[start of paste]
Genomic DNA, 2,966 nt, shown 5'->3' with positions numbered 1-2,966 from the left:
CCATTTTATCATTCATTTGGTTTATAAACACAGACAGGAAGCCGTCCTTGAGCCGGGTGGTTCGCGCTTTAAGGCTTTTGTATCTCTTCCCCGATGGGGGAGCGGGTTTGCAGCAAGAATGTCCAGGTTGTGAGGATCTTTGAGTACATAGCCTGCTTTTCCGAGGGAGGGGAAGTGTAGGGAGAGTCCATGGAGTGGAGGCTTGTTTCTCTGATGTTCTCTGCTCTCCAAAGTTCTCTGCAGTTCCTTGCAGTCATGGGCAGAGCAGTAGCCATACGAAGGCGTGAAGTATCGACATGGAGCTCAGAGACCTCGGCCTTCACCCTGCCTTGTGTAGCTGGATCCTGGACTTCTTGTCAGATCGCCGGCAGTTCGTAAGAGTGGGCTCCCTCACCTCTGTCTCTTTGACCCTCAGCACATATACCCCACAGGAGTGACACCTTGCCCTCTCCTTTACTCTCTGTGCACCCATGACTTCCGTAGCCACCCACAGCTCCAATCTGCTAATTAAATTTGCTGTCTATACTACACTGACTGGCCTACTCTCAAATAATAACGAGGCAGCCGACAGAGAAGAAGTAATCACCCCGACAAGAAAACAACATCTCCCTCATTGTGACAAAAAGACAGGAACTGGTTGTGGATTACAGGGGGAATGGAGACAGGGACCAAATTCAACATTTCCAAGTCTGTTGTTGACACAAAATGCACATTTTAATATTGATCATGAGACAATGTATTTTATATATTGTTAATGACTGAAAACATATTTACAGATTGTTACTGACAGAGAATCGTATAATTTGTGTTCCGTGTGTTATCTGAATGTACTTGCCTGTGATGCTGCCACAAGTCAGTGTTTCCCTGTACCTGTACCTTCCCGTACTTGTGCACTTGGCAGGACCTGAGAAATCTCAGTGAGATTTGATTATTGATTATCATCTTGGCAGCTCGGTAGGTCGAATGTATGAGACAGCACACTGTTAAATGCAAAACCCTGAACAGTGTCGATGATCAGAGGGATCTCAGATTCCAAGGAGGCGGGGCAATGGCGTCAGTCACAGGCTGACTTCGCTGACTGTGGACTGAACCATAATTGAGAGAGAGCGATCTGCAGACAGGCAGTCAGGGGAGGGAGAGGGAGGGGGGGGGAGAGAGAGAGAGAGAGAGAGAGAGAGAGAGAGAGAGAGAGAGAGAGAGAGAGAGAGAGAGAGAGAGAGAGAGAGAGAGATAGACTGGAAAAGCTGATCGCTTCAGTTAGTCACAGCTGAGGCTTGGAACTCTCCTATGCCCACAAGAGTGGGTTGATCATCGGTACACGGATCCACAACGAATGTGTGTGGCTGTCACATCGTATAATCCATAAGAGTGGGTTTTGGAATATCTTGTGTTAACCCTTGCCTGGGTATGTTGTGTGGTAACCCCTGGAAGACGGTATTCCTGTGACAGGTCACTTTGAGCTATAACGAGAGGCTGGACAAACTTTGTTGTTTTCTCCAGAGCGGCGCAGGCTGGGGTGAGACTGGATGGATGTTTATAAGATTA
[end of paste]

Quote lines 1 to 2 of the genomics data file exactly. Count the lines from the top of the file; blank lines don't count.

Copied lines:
Genomic DNA, 2,966 nt, shown 5'->3' with positions numbered 1-2,966 from the left:
CCATTTTATCATTCATTTGGTTTATAAACACAGACAGGAAGCCGTCCTTGAGCCGGGTGGTTCGCGCTTTAAGGCTTTTGTATCTCTTCCCCGATGGGGGAGCGGGTTTGCAGCAAGAATGTCCAGGTTGTGAGGATCTTTGAGTACATAGCCTGCTTTTCCGAGGGAGGGGAAGTGTAGGGAGAGTCCATGGAGTGGAGGCTTGTTTCTCTGATGTTCTCTGCTCTCCAAAGTTCTCTGCAGTTCCTTGCAGTCATGGGCAGAGCAGTAGCCATACGAAGGCGTGAAGTATCGACATGGAGCTCAGAGACCTCGGCCTTCACCCTGCCTTGTGTAGCTGGATCCTGGACTTCTTGTCAGATCGCCGGCAGTTCGTAAGAGTGGGCTCCCTCACCTCTGTCTCTTTGACCCTCAGCACATATACCCCACAGGAGTGACACCTTGCCCTCTCCTTTACTCTCTGTGCACCCATGACTTCCGTAGCCACCCACAGCTCCAATCTGCTAATTAAATTTGCTGTCTATACTACACTGACTGGCCTACTCTCAAATAATAACGAGGCAGCCGACAGAGAAGAAGTAATCACCCCGACAAGAAAACAACATCTCCCTCATTGTGACAAAAAGACAGGAACTGGTTGTGGATTACAGGGGGAATGGAGACAGGGACCAAATTCAACATTTCCAAGTCTGTTGTTGACACAAAATGCACATTTTAATATTGATCATGAGACAATGTATTTTATATATTGTTAATGACTGAAAACATATTTACAGATTGTTACTGACAGAGAATCGTATAATTTGTGTTCCGTGTGTTATCTGAATGTACTTGCCTGTGATGCTGCCACAAGTCAGTGTTTCCCTGTACCTGTACCTTCCCGTACTTGTGCACTTGGCAGGACCTGAGAAATCTCAGTGAGATTTGATTATTGATTATCATCTTGGCAGCTCGGTAGGTCGAATGTATGAGACAGCACACTGTTAAATGCAAAACCCTGAACAGTGTCGATGATCAGAGGGATCTCAGATTCCAAGGAGGCGGGGCAATGGCGTCAGTCACAGGCTGACTTCGCTGACTGTGGACTGAACCATAATTGAGAGAGAGCGATCTGCAGACAGGCAGTCAGGGGAGGGAGAGGGAGGGGGGGGGAGAGAGAGAGAGAGAGAGAGAGAGAGAGAGAGAGAGAGAGAGAGAGAGAGAGAGAGAGAGAGAGAGAGAGAGAGAGAGATAGACTGGAAAAGCTGATCGCTTCAGTTAGTCACAGCTGAGGCTTGGAACTCTCCTATGCCCACAAGAGTGGGTTGATCATCGGTACACGGATCCACAACGAATGTGTGTGGCTGTCACATCGTATAATCCATAAGAGTGGGTTTTGGAATATCTTGTGTTAACCCTTGCCTGGGTATGTTGTGTGGTAACCCCTGGAAGACGGTATTCCTGTGACAGGTCACTTTGAGCTATAACGAGAGGCTGGACAAACTTTGTTGTTTTCTCCAGAGCGGCGCAGGCTGGGGTGAGACTGGATGGATGTTTATAAGATTA